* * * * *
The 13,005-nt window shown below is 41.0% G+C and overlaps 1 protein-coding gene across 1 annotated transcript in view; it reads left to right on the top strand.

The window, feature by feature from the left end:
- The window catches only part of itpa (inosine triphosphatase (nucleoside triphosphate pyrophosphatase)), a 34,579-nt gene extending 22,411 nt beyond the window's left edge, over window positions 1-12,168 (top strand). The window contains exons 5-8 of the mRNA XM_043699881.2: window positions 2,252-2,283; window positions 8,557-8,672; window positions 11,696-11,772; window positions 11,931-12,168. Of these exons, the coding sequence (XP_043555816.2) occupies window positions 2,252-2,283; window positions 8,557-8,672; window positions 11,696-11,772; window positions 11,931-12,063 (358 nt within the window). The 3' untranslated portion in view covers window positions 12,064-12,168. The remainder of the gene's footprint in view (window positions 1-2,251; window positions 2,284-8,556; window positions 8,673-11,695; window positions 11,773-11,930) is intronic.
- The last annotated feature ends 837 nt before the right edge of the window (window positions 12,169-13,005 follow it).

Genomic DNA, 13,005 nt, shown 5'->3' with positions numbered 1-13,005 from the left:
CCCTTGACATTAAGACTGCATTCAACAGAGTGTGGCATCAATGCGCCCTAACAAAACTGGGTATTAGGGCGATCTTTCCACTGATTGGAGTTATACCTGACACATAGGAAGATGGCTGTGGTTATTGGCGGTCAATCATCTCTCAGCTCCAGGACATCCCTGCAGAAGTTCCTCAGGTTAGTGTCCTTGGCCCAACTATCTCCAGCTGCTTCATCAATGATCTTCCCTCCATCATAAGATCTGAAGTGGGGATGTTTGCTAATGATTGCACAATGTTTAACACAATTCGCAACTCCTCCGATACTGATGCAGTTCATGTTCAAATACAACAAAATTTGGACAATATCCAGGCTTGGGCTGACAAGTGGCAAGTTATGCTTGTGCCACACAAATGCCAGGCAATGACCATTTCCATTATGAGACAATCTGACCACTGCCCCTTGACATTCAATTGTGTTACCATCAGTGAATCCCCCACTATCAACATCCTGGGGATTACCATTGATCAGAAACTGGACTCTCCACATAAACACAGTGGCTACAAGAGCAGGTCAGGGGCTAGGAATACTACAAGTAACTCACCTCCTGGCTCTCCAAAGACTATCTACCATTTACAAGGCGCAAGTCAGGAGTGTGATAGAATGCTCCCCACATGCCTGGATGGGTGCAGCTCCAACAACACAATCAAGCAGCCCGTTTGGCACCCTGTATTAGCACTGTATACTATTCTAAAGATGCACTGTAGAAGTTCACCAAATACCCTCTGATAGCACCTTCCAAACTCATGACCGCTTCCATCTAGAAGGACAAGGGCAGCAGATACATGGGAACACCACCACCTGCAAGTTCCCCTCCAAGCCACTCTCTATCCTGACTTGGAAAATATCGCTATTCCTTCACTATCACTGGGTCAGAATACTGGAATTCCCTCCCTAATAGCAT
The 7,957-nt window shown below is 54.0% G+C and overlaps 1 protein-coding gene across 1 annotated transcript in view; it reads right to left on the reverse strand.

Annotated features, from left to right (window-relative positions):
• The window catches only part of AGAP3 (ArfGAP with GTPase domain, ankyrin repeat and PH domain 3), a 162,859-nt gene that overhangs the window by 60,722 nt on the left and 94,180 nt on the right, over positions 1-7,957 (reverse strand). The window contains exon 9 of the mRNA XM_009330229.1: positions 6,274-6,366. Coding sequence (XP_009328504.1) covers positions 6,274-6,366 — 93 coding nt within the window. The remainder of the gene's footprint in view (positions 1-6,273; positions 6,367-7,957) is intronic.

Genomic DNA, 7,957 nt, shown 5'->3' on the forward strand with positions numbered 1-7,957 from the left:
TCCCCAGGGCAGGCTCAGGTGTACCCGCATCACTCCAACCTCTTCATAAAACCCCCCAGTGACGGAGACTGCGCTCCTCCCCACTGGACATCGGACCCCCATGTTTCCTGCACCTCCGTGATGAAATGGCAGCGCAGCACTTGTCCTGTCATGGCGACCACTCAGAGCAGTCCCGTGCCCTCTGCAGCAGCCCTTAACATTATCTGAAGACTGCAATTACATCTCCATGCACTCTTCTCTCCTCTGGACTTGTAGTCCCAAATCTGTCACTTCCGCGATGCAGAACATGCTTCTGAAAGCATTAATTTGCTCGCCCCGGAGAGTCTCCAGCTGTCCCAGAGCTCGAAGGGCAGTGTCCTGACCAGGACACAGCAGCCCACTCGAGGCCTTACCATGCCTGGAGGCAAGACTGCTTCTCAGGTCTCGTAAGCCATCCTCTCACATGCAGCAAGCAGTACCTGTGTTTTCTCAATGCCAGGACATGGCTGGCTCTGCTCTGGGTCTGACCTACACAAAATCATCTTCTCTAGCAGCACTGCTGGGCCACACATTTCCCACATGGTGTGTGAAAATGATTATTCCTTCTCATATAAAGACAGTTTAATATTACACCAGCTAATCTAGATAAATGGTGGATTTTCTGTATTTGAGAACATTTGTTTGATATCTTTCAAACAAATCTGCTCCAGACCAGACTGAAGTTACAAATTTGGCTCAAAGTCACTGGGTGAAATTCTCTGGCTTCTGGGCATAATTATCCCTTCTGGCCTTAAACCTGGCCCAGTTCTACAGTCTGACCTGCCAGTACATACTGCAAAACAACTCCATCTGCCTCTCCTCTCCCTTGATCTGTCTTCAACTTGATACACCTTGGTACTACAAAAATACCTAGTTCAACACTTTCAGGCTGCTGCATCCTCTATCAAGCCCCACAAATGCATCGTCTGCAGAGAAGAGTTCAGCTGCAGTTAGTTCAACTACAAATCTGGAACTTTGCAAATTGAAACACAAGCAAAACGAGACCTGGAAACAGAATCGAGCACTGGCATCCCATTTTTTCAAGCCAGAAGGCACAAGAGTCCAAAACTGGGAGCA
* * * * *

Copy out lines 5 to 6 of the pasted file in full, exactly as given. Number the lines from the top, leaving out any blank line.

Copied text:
Genomic DNA, 13,005 nt, shown 5'->3' with positions numbered 1-13,005 from the left:
CCCTTGACATTAAGACTGCATTCAACAGAGTGTGGCATCAATGCGCCCTAACAAAACTGGGTATTAGGGCGATCTTTCCACTGATTGGAGTTATACCTGACACATAGGAAGATGGCTGTGGTTATTGGCGGTCAATCATCTCTCAGCTCCAGGACATCCCTGCAGAAGTTCCTCAGGTTAGTGTCCTTGGCCCAACTATCTCCAGCTGCTTCATCAATGATCTTCCCTCCATCATAAGATCTGAAGTGGGGATGTTTGCTAATGATTGCACAATGTTTAACACAATTCGCAACTCCTCCGATACTGATGCAGTTCATGTTCAAATACAACAAAATTTGGACAATATCCAGGCTTGGGCTGACAAGTGGCAAGTTATGCTTGTGCCACACAAATGCCAGGCAATGACCATTTCCATTATGAGACAATCTGACCACTGCCCCTTGACATTCAATTGTGTTACCATCAGTGAATCCCCCACTATCAACATCCTGGGGATTACCATTGATCAGAAACTGGACTCTCCACATAAACACAGTGGCTACAAGAGCAGGTCAGGGGCTAGGAATACTACAAGTAACTCACCTCCTGGCTCTCCAAAGACTATCTACCATTTACAAGGCGCAAGTCAGGAGTGTGATAGAATGCTCCCCACATGCCTGGATGGGTGCAGCTCCAACAACACAATCAAGCAGCCCGTTTGGCACCCTGTATTAGCACTGTATACTATTCTAAAGATGCACTGTAGAAGTTCACCAAATACCCTCTGATAGCACCTTCCAAACTCATGACCGCTTCCATCTAGAAGGACAAGGGCAGCAGATACATGGGAACACCACCACCTGCAAGTTCCCCTCCAAGCCACTCTCTATCCTGACTTGGAAAATATCGCTATTCCTTCACTATCACTGGGTCAGAATACTGGAATTCCCTCCCTAATAGCAT